2. Your Creditors Will Stop Hounding You

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Stopping Wage Garnishments and Recovering Wages Garnished

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wage garnishment dollars in envelopeWhen a bankruptcy is filed, an automatic stay immediately goes into effect. This stops virtually all collection activity against the debtor. If a wage garnishment has been initiated, it now must stop. While it is always better to file the bankruptcy before any wage garnishment goes into effect, it often happens that the wage garnishment itself is what caused the debtor to finally seek bankruptcy protection. Once the bankruptcy is filed, the garnishment ceases immediately. It does not matter that the creditor doing the garnishment has obtained a judgment. That debt will be treated through the bankruptcy process regardless of whether or not it has been reduced to judgment.

In many situations, where a debtor has been garnished prior to the bankruptcy filing, the debtor’s lawyer is able to recover some or all of the debtor’s wages that have already been lost to garnishment. This is because laws that help bankruptcy trustees recover property for creditors can also be used to help the debtor. A skilled bankruptcy attorney will be well versed in these laws. Continue reading

Bankruptcy Can Help Reinstate A Suspended Driver’s License

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Riding public transportation due to a suspended drivers license?

Is Your Driver’s License Suspended For An Unpaid Judgment From An Accident?

Having your driving privileges suspended due to a judgment or debt from a car accident where you did not have car insurance is a reality in Wisconsin. Wisconsin law provides that a license may be suspended for failure to satisfy a motor vehicle accident debt. So if you wind up in an accident with no car insurance, you may end up without a license. Not having a license will prevent you from driving to work, school, or anywhere else, no matter how important or urgent. In addition, if you get pulled over driving with a suspended license, you risk fines, penalties, and possibly jail time. If you’ve had your license suspended due to an unpaid debt from an accident which you are unable to pay, you will want to seriously consider bankruptcy in order to solve your problem.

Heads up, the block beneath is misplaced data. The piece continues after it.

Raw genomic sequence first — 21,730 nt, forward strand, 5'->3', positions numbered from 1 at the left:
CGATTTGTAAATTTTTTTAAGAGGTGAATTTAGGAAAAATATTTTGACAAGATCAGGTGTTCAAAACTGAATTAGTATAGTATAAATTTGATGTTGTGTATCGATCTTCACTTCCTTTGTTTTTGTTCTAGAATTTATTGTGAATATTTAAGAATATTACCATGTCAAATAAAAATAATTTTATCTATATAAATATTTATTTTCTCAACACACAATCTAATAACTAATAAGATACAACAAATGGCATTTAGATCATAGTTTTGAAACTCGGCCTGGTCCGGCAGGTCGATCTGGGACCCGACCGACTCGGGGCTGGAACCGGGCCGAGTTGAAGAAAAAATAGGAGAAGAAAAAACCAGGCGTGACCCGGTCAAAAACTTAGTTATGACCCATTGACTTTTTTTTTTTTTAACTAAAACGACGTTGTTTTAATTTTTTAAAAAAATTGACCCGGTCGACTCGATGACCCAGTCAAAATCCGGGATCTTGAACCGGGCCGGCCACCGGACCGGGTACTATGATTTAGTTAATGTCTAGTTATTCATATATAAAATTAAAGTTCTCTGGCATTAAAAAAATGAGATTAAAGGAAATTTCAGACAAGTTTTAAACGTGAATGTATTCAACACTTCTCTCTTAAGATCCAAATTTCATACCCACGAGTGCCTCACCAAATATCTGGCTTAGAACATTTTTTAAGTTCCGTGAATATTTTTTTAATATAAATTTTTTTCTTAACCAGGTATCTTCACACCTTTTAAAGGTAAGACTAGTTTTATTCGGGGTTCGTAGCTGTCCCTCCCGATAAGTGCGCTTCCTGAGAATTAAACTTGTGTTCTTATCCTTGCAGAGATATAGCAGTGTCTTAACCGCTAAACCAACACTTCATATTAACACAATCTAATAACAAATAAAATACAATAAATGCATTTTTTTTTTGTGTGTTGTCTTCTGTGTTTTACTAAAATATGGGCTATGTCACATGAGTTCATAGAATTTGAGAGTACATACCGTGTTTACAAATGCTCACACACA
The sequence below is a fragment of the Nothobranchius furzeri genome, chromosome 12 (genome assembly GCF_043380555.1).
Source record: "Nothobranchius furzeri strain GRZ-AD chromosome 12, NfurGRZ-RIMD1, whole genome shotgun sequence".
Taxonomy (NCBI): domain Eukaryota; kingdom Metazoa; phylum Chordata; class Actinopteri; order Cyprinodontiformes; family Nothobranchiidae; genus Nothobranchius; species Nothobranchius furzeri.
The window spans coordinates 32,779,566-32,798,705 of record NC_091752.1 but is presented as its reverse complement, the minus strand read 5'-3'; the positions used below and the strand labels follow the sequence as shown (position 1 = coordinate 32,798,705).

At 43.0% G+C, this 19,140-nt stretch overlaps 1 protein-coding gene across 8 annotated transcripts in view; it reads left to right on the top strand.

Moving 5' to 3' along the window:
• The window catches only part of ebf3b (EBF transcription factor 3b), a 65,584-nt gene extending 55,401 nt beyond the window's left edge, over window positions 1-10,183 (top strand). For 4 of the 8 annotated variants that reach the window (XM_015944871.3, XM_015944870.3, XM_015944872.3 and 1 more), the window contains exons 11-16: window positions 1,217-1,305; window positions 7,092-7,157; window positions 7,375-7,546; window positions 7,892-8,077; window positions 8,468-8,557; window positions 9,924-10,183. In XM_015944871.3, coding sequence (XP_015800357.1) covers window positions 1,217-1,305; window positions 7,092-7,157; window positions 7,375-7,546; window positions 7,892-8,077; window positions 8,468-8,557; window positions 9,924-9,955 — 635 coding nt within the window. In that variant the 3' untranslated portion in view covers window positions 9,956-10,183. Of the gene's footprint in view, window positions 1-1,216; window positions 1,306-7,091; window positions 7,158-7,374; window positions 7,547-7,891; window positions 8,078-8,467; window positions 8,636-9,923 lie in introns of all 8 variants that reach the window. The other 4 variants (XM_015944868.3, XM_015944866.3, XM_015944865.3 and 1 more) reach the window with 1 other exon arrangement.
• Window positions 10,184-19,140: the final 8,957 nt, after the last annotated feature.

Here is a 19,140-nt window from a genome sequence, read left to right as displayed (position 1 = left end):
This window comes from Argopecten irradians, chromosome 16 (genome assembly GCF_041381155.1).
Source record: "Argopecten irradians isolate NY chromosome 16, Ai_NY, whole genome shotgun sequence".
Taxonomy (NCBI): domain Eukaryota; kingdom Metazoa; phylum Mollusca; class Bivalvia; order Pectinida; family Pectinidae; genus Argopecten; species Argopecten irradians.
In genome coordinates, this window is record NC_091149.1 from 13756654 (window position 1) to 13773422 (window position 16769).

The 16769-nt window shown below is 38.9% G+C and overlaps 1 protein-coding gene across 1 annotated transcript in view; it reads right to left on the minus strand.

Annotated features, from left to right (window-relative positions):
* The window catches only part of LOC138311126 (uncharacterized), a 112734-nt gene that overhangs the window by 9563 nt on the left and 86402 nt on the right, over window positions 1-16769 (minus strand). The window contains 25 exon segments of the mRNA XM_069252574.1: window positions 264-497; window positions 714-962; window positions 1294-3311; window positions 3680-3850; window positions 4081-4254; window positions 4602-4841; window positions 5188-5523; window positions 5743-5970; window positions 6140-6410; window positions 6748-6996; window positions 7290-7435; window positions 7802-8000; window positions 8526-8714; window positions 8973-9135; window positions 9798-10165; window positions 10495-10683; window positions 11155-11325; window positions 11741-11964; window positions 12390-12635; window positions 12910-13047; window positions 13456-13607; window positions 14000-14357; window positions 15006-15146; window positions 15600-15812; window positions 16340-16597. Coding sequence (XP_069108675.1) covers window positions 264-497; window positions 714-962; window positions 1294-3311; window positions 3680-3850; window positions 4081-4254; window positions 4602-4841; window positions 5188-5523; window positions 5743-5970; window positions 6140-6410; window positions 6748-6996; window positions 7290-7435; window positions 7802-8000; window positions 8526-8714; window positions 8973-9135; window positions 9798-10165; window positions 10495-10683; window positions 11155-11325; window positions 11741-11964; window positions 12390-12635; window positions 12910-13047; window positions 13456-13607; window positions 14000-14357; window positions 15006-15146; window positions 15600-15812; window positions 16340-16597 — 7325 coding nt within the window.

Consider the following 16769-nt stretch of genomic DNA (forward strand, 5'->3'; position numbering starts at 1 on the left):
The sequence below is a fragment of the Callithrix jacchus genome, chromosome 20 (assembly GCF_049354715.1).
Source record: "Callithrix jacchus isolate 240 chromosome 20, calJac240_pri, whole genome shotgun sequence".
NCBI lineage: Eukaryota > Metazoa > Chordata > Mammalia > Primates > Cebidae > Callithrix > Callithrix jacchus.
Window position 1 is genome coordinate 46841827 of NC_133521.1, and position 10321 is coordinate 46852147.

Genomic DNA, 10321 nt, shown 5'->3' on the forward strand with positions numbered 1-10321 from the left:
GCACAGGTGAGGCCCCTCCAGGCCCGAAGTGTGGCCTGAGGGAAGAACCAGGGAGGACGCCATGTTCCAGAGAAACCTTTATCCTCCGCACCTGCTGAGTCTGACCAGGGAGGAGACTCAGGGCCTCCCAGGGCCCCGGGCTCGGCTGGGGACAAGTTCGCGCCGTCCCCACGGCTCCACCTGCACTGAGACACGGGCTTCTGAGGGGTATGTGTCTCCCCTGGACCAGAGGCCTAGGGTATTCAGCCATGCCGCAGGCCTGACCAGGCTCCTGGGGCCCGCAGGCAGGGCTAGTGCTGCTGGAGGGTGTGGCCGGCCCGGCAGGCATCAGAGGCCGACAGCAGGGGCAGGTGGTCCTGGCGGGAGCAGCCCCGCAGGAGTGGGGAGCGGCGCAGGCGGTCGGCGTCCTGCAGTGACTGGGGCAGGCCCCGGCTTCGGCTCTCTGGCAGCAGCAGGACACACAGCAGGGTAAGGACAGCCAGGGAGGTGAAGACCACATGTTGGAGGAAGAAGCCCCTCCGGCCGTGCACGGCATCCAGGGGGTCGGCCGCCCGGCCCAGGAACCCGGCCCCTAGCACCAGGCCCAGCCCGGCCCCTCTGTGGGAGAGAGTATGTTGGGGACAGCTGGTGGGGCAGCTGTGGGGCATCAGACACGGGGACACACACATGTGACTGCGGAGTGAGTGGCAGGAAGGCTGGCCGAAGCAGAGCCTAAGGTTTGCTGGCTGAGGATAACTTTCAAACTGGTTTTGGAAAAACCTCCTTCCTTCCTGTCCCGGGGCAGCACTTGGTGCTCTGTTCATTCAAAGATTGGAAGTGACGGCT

What Happens When You Get In An Accident Without Insurance?

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Why Americans Are Drowning in Medical Debt

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worried over medical debtHere is a recent article from The Atlantic, which helps to explain why so many Americans are forced to file bankruptcy due to overwhelming medical debt, despite the fact that they may have health insurance which they believed would cover the costs of their medical care.

Healthcare is the number-one cause of personal bankruptcy and is responsible for more collections than credit cards.

After his recent herniated-disk surgery, Peter Drier was ready for the $56,000 hospital charge, the $4,300 anesthesiologist bill, and the $133,000 fee for orthopedist. All were either in-network under his insurance or had been previously negotiated. But as Elisabeth Rosenthal recently explained in her great New York Times piece, he wasn’t quite prepared for a $117,000 bill from an “assistant surgeon”—an out-of-network doctor that the hospital tacked on at the last minute.

It’s practices like these that contribute to Americans’ widespread medical-debt woes. Roughly 40 percent of Americans owe collectors money for times they were sick. U.S. adults are likelier than those in other developed countries to struggle to pay their medical bills or to forgo care because of cost.